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This walk: 2015-9-2. Tolchmoor Gate, holed stone, Crownhill Tor, Lee Moor China Clay Works, Ridding Down, lowland heath, Drakelands Tungsten Mine, snake skin, Broomage Farm.

Walk details below - Information about the route etc.

 

Ordnance Survey, Six-inch to the mile  - 1888-1913

 

Where we walked: Google Satellite view of the area - including the GPS track of the walk (compare with the Ordnance Survey map plus track below)

Previous walk in this area: 17th June 2009 (with 800 x 600 pixel-sized photographs), 28th July 2010 & 14th March 2012.  

 

Unusual holed stone at Tolchmoor Gaye, with a square hole through, perhaps something to do with "the gate"? .....

 

View through the hole, from behind, so to speak, in the photograph above.

 

Tolchmoor Gate car park: the holed stone can just be seen behind a large rock on the right edge in this photograph.

 

What appears to be a large inspection hatch or manhole cover on the disused china clay slurry pipe from Lee Moor to Coypool (Marsh Mills, Plympton). The old works can be seen on the Google map (linked above and HERE) - about twice as far as the north-south "length" of this walk down to the south-west: the works ceased operations in 2008.

 

A view to Plymouth Sound.

 

????? This wasn't Whitehill Tor, was it!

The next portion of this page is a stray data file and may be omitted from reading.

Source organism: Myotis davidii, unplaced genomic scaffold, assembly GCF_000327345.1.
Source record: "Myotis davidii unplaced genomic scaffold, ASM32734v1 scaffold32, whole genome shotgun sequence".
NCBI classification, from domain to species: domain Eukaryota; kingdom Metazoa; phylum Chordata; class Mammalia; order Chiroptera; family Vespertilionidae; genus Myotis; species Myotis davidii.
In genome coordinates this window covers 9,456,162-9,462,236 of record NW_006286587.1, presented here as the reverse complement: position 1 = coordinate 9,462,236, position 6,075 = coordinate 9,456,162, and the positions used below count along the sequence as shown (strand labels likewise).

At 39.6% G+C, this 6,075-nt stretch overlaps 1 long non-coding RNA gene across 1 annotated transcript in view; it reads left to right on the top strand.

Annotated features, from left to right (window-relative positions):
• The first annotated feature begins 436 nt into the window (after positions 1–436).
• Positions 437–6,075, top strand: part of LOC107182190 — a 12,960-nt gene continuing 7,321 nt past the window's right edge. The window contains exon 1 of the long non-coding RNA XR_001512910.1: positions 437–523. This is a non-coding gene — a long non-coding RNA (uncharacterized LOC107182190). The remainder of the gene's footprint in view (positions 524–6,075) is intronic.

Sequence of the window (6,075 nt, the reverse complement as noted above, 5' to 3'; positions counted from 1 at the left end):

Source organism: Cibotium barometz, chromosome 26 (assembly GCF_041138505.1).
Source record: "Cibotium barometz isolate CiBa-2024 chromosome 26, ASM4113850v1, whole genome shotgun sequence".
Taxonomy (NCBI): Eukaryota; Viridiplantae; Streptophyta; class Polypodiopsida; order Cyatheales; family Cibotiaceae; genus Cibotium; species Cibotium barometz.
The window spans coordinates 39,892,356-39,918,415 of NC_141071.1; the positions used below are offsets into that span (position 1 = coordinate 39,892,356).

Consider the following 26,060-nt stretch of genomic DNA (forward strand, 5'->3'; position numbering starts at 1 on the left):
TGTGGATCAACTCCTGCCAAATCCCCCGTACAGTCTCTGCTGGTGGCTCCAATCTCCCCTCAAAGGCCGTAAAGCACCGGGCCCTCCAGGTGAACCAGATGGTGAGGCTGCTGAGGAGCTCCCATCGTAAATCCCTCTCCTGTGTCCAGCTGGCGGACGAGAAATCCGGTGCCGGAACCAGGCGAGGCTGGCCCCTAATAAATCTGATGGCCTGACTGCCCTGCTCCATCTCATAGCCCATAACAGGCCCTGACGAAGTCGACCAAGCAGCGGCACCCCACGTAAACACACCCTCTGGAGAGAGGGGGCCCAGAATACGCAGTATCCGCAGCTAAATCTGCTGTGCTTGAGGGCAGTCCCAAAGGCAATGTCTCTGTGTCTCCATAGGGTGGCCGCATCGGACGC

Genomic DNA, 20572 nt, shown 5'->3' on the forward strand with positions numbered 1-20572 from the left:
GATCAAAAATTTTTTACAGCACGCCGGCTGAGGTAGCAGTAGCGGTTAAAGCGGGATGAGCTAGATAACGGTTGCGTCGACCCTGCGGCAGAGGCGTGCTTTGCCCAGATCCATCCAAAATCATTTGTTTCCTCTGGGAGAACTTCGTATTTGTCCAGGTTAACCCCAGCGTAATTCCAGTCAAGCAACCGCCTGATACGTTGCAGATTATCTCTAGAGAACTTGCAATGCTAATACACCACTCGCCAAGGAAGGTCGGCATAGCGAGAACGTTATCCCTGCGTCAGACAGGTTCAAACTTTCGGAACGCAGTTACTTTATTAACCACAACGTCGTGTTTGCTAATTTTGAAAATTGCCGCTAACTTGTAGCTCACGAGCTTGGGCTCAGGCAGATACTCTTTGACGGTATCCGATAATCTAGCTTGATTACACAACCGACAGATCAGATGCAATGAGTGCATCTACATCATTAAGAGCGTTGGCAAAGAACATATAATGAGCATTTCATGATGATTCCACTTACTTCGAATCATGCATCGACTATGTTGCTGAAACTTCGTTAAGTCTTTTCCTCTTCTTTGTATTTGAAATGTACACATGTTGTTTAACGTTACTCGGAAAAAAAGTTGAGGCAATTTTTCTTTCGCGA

Crownhill Tor, SX 5769 6090, elevation 233 metres (764 feet). 

 

Imerys Lee Moor China Clay Refinery, possibly Herreschoff No. 2 kiln (this link is to the Google Street View of the entrance area) .....

 

Zoomed view.

 

From the same location as the above photograph, turning around to see Lee Moor village with china clay waste behind ..... clay working started here in 1830 on land leased from Lord Morley. Thick clay slurry used to travel five miles by gravity in a pipe down to Marsh Mills to a processing and drying works.

 

Zoomed view. 

 

Ridding Down, behind is an area of quite rare lowland heath - some of which will be covered by waste from the new Drakelands (Hemerdon) Tungsten (and tin) Mine. In 1842 the area was described as Reddown Waste, relatively undisturbed as not being part of the clay works. Also known as Crownhill Down, it has Bronze Age barrows, excavated recently to reveal Beaker pottery and stone tools dated to 2200 BC. Also, bronze axe heads dated to 1300 BC.  Some cairns are thought to delineate medieval tin workings and field clearance stones.

 

The area being prepared for tungsten mining waste .....

 

Zoomed view ..... Tin mining (streaming) has been here since medieval times.

 

Another zoomed view.

 

As previous photograph.

 

Lowland heath of Crownhill Down: with Bronze Age and Tungsten Age artefacts.

 

Zoomed view south.

 

Part of Drakelands Tungsten Mine - the first metal mine in Britain for over forty years. Tungsten was first found here in 1867. Processing started in 2015. Wolf Minerals (Australia) purchased mineral rights in 2007. The whole site is 240 hectares (600 acres), with 175 hectares (430 acres) designated for waste. Currently approved to go down to 200 metres, but deposits go down to 400 metres. It emplots 250  and produces 2500 tons of waste for each ton of metal.